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Sour cream cheesecake is a slight variation on the traditional cream cheese cheesecake most often seen at bakeries or restaurants. Every chef has a different perspective on the perfect cheesecake filling mixture. Many cooks may mix cream cheese with other dairy products — including sour cream, ricotta, and cottage cheese — for a unique and decadent dessert.
Numerous recipes reflect different quantities of sour cream versus cream cheese. The majority of sour cream cheesecake recipes use a 1 to 2 ratio of sour cream to cream cheese for the filling. The sour cream adds flavor, as well as texture, to complement the rich cream cheese taste.
Cream cheese is a relatively mild cheese choice. The addition of sour cream to the cream cheese provides a sharper overall flavor. Sugar also complements the cream cheese and sour cream combination by calming the sharp taste with a sweet undertone.
Cooks who use a higher ratio of sour cream to cream cheese will have a cheesecake that does not harden properly during baking. The cheesecake will not be able to cook within the necessary time and temperature, resulting in an overcooked or burnt dessert. Any overcooking will produce unsightly cracks along the cheesecake's exterior surface. Sour cream cheesecakes must be cooked at lower temperatures, such as 300 to 325 ° Fahrenheit (149 to 164 ° Celsius), for a long period of time for the best results.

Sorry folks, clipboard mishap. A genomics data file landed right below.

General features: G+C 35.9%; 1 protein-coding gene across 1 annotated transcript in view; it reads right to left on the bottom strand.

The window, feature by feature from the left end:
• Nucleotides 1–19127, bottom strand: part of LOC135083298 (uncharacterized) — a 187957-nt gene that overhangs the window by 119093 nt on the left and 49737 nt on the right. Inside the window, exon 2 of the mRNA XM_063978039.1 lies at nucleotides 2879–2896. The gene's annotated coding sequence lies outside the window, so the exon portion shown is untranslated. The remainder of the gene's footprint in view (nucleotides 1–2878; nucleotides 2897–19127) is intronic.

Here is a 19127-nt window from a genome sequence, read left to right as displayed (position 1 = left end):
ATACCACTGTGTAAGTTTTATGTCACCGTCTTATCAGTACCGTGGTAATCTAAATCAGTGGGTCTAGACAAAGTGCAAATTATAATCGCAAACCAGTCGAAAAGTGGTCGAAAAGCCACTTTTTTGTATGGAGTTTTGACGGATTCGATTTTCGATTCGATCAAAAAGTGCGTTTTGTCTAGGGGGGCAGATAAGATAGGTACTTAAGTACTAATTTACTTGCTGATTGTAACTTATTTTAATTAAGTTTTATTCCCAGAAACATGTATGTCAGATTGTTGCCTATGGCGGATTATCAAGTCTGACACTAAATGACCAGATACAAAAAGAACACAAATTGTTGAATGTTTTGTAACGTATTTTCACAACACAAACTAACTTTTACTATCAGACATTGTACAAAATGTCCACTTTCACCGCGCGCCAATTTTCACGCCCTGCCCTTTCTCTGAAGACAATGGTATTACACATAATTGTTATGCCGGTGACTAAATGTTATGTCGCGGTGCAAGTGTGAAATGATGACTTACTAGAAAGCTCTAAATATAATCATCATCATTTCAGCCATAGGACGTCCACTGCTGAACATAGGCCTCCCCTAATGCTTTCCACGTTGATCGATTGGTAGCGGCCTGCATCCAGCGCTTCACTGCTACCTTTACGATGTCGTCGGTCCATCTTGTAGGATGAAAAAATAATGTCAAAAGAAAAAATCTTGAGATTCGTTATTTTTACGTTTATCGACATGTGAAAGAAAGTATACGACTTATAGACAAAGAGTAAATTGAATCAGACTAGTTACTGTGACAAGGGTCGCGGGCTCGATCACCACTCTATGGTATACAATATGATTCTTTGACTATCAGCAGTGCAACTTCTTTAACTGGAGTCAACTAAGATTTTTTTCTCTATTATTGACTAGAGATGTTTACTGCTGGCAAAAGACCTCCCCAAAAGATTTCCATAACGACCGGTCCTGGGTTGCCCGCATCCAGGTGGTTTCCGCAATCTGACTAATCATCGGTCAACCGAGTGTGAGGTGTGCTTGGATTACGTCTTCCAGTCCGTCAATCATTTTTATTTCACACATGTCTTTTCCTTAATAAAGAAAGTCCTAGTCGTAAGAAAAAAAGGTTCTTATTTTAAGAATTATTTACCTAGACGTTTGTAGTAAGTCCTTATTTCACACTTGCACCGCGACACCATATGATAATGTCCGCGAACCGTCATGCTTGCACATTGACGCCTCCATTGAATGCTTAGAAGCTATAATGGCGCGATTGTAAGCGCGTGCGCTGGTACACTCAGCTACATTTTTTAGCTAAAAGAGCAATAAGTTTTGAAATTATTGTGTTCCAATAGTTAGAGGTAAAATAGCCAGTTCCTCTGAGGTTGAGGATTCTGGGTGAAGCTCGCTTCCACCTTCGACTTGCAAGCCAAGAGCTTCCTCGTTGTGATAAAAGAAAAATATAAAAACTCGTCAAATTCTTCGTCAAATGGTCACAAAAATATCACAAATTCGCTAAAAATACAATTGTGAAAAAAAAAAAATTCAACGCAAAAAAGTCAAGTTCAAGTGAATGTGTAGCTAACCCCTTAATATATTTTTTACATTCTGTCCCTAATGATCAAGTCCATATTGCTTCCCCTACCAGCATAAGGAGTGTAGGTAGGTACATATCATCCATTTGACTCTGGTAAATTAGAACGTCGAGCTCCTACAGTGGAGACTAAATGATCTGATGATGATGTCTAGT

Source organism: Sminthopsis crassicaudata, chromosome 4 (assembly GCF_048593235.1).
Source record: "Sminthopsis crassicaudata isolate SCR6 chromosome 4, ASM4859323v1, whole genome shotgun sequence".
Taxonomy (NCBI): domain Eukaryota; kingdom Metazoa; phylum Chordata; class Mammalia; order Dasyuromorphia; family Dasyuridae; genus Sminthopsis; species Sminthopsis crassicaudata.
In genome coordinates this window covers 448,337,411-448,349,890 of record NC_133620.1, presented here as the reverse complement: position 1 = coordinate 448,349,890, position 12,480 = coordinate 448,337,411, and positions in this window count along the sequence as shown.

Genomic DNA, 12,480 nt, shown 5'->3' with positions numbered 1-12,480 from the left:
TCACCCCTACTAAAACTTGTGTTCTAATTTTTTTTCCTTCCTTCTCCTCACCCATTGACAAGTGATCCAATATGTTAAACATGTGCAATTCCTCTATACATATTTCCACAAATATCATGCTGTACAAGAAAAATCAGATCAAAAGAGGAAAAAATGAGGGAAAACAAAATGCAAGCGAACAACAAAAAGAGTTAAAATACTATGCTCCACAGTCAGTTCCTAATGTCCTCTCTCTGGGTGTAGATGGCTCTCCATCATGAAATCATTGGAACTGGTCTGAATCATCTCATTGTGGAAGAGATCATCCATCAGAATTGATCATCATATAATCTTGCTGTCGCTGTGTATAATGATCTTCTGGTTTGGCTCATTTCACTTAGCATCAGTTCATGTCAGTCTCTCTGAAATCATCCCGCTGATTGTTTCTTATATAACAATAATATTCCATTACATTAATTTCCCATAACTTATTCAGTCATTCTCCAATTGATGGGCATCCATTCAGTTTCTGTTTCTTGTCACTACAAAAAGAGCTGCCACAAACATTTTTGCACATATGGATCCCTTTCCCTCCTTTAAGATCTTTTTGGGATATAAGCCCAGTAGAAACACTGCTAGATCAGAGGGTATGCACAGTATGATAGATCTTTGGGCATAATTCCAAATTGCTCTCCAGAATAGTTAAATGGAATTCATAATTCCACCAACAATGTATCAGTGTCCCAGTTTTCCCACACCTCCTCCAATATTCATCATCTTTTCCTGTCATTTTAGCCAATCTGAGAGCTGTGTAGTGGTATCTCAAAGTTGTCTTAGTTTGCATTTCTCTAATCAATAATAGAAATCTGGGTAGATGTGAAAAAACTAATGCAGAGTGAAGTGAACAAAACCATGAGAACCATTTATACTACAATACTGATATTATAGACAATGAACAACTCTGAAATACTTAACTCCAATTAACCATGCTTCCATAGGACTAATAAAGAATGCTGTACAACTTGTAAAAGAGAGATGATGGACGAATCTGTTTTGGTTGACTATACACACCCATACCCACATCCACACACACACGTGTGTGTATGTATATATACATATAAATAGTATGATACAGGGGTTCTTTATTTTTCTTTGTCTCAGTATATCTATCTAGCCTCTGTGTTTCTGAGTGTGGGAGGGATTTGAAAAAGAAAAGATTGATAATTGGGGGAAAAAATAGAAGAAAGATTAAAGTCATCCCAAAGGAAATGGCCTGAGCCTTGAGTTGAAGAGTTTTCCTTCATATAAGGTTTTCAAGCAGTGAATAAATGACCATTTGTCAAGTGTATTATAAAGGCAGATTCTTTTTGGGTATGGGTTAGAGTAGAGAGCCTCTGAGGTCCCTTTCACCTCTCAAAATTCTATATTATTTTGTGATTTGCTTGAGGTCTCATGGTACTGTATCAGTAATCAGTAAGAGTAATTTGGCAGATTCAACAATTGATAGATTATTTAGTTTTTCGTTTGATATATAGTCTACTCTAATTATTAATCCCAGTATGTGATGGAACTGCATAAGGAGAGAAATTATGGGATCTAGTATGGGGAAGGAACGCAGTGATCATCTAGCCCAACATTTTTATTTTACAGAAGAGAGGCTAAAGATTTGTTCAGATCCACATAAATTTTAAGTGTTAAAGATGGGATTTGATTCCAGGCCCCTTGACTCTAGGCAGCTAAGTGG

Pie crust is optional with this cheesecake type. The typically chosen graham cracker crust provides a flavor cushion against the richness of the filling. Many cooks sprinkle some crumbs on the top of the cheesecake for aesthetics and to impart another flavor layer during consumption.
Sour cream cheesecake can also have a final decorative topping in the form of a sour cream dollop. This sour cream topping can also be smoothed and layered against the top and sides of the dessert. The final result is a smooth outer texture combined with a creamy, rich interior filling.
Typical cheesecakes have a small, quivering middle spot immediately after baking. This middle spot is normal for the sour cream cheesecake as well, since it will harden during the cooling period. Cooks should realize the middle spot in a sour cream cheesecake will appear larger, as well as tremble more, than a common cheesecake. The fluidity of the sour cream makes the cheesecake more unstable initially after baking, but as it cools it will slowly match the consistency of the surrounding cheesecake filling.